A 'merit less publicity stunt' is how Beverages Partners Worldwide describes a lawsuit from CSPI -Center for Science in the Public Interest a non-profit consumer product watchdog, challenging the claims of their new drink.
According to the company, its product Enviga is designed to ' gently burn' more calories and hence, an aid to calorie counting.
AdvertisementThe product an artificially sweetened, green tea soft drink is laced with EGCG or epigallocatechin gallate which scientists of the company claim, enhances metabolism, which translates to burning calories.
"The accumulated body of scientific research shows that a combination of caffeine and green tea extract high in EGCG (epigallocatechin gallate) invigorates metabolism to gently increase energy use," Nestle researcher Dr. Hilary Green said in the Beverage Partners Worldwide statement.
Yet CSPI is not impressed.
The CSPI's litigation unit was set up in 2004 with the aim of curbing deceptive labeling, marketing campaigns or other practices that potentially harm consumers' health.
In addition Richard Blumenthal the Attorney General for Connecticut has given a week to the company, which is an amalgamation of Coca-Cola and Nestle to produce scientific proof that supports these claims or else be sued.
According to him Enviga is nothing but 'voodoo nutrition', just another highly caffeinated diet soda drink which is over-priced.
Enviga is comprised of carbonated water, calcium, concentrated green tea extract, so-called "natural flavors", caffeine, phosphoric acid, and the artificial sweeteners aspartame and acesulfame potassium.
Claims of Enviga stem from a 72 hour- study carried out on normal weight individuals who were given drinks containing amounts of caffeine and EGCG equivalent to 3 cans of Enviga. The participants expended more energy and burned 106 calories accordingly.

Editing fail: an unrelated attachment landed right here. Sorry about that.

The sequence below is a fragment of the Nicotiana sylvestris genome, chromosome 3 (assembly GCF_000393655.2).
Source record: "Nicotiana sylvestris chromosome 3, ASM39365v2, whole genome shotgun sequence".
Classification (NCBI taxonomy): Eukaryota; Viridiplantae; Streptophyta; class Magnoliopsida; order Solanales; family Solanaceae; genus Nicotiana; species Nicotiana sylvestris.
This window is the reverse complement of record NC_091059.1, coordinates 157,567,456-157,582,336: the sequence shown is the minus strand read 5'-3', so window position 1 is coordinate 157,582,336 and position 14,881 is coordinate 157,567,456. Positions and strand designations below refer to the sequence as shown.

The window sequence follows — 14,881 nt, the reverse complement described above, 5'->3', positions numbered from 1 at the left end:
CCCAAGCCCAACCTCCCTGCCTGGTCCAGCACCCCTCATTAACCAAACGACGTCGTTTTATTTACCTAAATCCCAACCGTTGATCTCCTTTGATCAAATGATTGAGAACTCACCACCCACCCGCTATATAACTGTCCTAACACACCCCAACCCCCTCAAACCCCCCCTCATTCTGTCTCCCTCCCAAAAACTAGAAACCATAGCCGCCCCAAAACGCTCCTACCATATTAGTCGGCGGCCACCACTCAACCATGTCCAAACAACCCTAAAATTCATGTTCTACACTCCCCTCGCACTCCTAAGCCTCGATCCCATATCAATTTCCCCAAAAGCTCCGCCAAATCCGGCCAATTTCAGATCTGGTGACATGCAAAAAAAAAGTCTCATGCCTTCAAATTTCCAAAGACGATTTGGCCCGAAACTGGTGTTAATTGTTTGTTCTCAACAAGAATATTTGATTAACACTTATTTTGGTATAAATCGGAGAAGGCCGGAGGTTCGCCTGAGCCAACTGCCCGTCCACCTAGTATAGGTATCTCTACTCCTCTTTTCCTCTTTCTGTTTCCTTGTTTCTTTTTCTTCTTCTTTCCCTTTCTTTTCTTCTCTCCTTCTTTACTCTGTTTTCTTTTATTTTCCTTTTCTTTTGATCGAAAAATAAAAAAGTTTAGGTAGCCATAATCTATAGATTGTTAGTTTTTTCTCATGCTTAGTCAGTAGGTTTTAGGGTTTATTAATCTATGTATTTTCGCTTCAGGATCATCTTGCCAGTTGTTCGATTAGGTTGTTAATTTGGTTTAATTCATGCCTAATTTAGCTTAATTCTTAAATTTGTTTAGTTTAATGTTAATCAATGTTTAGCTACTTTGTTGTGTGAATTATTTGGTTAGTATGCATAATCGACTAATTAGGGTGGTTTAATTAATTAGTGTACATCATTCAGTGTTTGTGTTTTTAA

When the study was presented at a conference of the Obesity Society, the publishers of the journal Obesity, the society disputed the study's conclusions, stating "it is improper to state or imply that the results of this study supports any weight loss" claim.
No test of Enviga has lasted more than three days and a European study found that EGCG and caffeine did not increase energy expenditure after one month and did not help people lose weight.
A longer-term Japanese study appeared to show that a tea fortified with EGCG and caffeine did help people lose more weight than a control tea, but the study was conducted by a tea company and the participants were 38 of the tea company's male employees.
Blumenthal says his office is investigating the claims made by Coca-Cola and Nestle regarding Enviga.
Blumenthal has demanded copies of all scientific studies, clinical trials, tests and papers that prove the calorie-burning claim by next week and says promises of weight loss must be supported by science, not magic.